• I stated who the article is for. That’s important, because it sets up some instant assumptions. Someone not from the US, for example, might not even be aware that we have two houses within our Federal legislature, and so my writing needs to take that into account.
  • I implicitly stated my goal. I want to explain what impeachment is, in a non-partisan fashion.

Any good bit of writing needs to put your reader in the center seat. The writing needs to be for and about them, not me. A lot of writers will tackle this bluntly and head-on, which is fine:

I’m going to teach you how to reinstall macOS on a computer where the operating system needs to be reset to the factory condition. I assume you know very little about installing macOS, but that you have a copy of the installation software on a USB drive that will attach to your computer.

That’s a pretty straightforward statement, but it can also be a bit “cold” for me. I might start with something like that in my planning process, but my actual prose might be a bit different:

Ever have a Mac that you need to sell or give to someone else? You’ll want to reset everything back to factory defaults, and make sure your own personal information is removed, right? But what if you’ve never done that before? So long as you have a copy of a macOS installer on a USB drive, the process is pretty straightforward. Let’s get started!

I’ve said the same thing, there, I’ve just done it in a bit more of a narrative style. In just one short paragraph, I’ve laid out the WIIFM: What’s In It For Me. I’ve let the reader know what’s expected of them, and what they’re going to get out of it. This isn’t about me – it’s about them.

And another thing: most of the time that I’m writing, I’m not writing about something that’s new to me. That is, I’m not experimenting, figuring stuff out, and writing about it. I’m usually writing about something I know well. There’s a very good reason for that.

Teaching someone something through writing is a linear, sequential process. As the writer, I pick where I start, where I go next, and where I finish. “Where I start” is determined by who my reader is at the outset, and “where I end” is determined by who I want them to be at the conclusion. Everything in between needs to present the shortest, smoothest path between those two points.

Learning and experimentation, however, are often non-sequential. I might try something, research a bit, try some more, and then realize I’ve screwed up and need to start over. I don’t want that to be the “narrative” a reader follows, because it would be confusing. So I need to write about things I already know and have done. That way, I’ve already charted out the smoothest path, and I’ve identified and eliminated the tangents I may have burned time on when I was learning.

Another point: don’t feel you can only write things that would impress other people. Most people who’ve worked with PowerShell for a while, for example, would tell you that Don Jones is a master of the shell. They’d be wrong. Very, very wrong, in fact. They see me that way because in most cases they learned the fundamentals of the shell from me, or my books, or my classes, or something. What they don’t know is that, past that entry-level and intermediate stuff, I’m nigh-useless. I’m really good at explaining what I do know, and there’s a lot of value in that, but there are plenty of people in the PowerShell world who far exceed my knowledge and skill, especially in more esoteric, advanced topics. So it’s fine to write about “basic stuff.” Someone out there will need it, and benefit from it.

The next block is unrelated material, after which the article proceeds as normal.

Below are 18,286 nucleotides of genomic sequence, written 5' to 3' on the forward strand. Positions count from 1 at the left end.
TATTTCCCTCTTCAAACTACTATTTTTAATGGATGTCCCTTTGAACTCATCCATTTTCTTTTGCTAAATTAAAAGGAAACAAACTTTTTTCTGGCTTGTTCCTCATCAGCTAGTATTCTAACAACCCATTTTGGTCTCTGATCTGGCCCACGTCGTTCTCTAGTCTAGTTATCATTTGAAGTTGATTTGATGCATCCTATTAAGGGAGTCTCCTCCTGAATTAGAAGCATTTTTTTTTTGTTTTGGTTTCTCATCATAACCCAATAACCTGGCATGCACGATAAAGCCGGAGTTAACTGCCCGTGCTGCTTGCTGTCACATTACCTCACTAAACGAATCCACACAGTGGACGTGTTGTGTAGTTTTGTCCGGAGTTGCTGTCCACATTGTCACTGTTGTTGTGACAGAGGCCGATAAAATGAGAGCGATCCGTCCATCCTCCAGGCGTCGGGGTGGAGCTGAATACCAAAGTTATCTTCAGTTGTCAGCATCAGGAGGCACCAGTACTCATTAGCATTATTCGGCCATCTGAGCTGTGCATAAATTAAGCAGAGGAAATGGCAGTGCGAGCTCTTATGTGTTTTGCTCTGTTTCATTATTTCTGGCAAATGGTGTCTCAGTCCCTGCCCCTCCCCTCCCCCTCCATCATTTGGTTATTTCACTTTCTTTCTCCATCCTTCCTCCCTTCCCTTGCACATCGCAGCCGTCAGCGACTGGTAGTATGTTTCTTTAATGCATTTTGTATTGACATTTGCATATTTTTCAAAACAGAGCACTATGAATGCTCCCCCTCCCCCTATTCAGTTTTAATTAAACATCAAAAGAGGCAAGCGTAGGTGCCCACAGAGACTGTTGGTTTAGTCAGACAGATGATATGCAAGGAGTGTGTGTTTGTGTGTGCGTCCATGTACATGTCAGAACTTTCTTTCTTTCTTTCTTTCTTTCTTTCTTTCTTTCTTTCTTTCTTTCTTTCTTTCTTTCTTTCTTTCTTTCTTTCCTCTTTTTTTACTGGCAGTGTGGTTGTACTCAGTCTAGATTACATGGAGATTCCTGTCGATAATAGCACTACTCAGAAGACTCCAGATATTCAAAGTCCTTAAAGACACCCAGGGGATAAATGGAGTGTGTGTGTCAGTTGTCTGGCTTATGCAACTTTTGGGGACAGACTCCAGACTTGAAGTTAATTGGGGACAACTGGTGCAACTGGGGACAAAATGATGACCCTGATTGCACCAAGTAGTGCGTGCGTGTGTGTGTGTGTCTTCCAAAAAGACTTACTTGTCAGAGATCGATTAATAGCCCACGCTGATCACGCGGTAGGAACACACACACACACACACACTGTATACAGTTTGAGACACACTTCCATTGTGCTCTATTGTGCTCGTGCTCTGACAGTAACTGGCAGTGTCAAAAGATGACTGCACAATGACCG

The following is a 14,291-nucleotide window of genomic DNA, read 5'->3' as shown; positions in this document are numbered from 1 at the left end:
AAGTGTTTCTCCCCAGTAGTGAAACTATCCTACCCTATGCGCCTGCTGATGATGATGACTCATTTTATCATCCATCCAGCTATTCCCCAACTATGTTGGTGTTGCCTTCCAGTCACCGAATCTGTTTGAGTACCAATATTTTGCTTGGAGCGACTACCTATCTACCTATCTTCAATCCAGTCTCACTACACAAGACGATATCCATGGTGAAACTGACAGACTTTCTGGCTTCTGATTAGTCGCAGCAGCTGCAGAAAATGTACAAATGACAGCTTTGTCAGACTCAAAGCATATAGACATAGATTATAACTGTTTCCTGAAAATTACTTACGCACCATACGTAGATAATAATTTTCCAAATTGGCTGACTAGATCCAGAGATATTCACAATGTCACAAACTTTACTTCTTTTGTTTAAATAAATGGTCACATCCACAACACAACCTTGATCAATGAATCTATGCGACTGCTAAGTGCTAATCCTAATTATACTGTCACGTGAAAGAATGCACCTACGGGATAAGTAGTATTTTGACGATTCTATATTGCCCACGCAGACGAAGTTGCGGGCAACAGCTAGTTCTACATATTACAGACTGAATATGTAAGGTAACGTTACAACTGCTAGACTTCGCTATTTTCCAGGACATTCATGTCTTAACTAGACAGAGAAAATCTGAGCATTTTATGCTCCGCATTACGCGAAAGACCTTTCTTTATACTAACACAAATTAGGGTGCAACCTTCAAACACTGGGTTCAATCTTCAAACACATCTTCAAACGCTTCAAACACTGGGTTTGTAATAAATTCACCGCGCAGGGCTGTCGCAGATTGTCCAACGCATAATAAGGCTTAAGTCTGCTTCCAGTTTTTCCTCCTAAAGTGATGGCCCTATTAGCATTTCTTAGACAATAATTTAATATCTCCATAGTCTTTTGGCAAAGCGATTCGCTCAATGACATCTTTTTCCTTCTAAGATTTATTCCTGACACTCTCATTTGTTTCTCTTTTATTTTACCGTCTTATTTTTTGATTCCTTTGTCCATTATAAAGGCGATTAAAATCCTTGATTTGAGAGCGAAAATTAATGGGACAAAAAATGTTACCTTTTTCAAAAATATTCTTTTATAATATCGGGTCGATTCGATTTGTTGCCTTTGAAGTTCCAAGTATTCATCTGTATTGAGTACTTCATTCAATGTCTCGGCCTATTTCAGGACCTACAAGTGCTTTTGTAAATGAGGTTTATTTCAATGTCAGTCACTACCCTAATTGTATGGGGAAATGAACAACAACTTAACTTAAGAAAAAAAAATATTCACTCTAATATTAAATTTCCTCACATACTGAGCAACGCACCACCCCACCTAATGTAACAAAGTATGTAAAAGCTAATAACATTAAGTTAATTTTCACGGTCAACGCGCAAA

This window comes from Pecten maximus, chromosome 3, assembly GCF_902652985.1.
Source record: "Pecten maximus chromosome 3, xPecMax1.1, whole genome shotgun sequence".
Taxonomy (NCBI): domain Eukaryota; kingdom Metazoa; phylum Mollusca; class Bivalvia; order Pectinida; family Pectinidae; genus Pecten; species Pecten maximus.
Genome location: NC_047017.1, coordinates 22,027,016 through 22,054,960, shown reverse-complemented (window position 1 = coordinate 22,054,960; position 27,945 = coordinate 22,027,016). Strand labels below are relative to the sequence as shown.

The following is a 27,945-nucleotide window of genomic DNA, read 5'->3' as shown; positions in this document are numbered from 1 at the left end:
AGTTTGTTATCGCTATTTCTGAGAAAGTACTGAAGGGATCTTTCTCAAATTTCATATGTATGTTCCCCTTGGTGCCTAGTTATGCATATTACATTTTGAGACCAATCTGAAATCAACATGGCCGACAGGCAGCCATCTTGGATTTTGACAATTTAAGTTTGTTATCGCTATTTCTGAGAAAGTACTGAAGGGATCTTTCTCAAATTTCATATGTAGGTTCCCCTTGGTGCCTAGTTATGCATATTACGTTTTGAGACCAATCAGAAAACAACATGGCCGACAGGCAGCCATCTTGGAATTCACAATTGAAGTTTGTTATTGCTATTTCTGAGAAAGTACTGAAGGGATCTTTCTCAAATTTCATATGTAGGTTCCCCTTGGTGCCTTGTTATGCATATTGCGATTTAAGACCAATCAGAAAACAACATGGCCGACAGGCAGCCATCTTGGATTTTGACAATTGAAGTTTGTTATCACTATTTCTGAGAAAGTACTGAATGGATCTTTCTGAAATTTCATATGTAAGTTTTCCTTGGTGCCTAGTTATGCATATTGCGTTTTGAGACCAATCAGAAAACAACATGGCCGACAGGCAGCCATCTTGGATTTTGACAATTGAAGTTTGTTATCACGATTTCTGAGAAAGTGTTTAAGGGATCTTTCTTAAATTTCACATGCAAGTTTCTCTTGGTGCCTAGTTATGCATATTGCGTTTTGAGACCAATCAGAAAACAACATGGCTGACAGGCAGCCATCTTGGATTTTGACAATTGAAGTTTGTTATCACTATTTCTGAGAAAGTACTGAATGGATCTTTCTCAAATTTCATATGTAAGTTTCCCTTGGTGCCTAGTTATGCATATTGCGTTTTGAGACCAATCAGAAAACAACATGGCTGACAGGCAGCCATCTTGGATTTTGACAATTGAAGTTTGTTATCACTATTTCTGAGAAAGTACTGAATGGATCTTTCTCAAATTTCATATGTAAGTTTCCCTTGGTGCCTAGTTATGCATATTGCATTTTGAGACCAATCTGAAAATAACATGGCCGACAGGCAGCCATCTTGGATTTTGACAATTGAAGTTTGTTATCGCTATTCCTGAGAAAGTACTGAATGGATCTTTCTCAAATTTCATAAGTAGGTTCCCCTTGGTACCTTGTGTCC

This assignment is twofold. Remember, you’re welcome to post your work in a blog post, or in a Markdown doc in a GitHub public repo. If you post that URL as a comment to this article prior to the end of 2019, I’ll do my best to review it and offer feedback. Sorry, but I can’t commit to offering feedback after the end of 2019.

Part 1: Decide what you’re going to write about. Try to pick a topic you can do in about 1,000 words, which is roughly two pages in Word. That means you need to think small. And it doesn’t have to be technical: you might explain something about your government, for example, as I sometimes do.

Part 2: Decide who your reader is and who you want them to be. Writing of this nature is about making change, and in order to do that, you need to define your start and end points, so that your writing can cover the in-between. This might be as easy as, “someone who doesn’t know what a Home Owners’ Association is” and “someone who can explain what an HOA typically can and cannot do.”

Get to it! You’ve got a week!

Mentoring (ugh)

I do not love the word mentor. That’s because it’s actually a dude’s name. Mentor. So saying mentoring is a lot like saying “oh, I was rogered at work today,” which British people will assure you is not a desirable thing. But the activity that we all use the word mentor to describe is useful, and it’s bidirectional.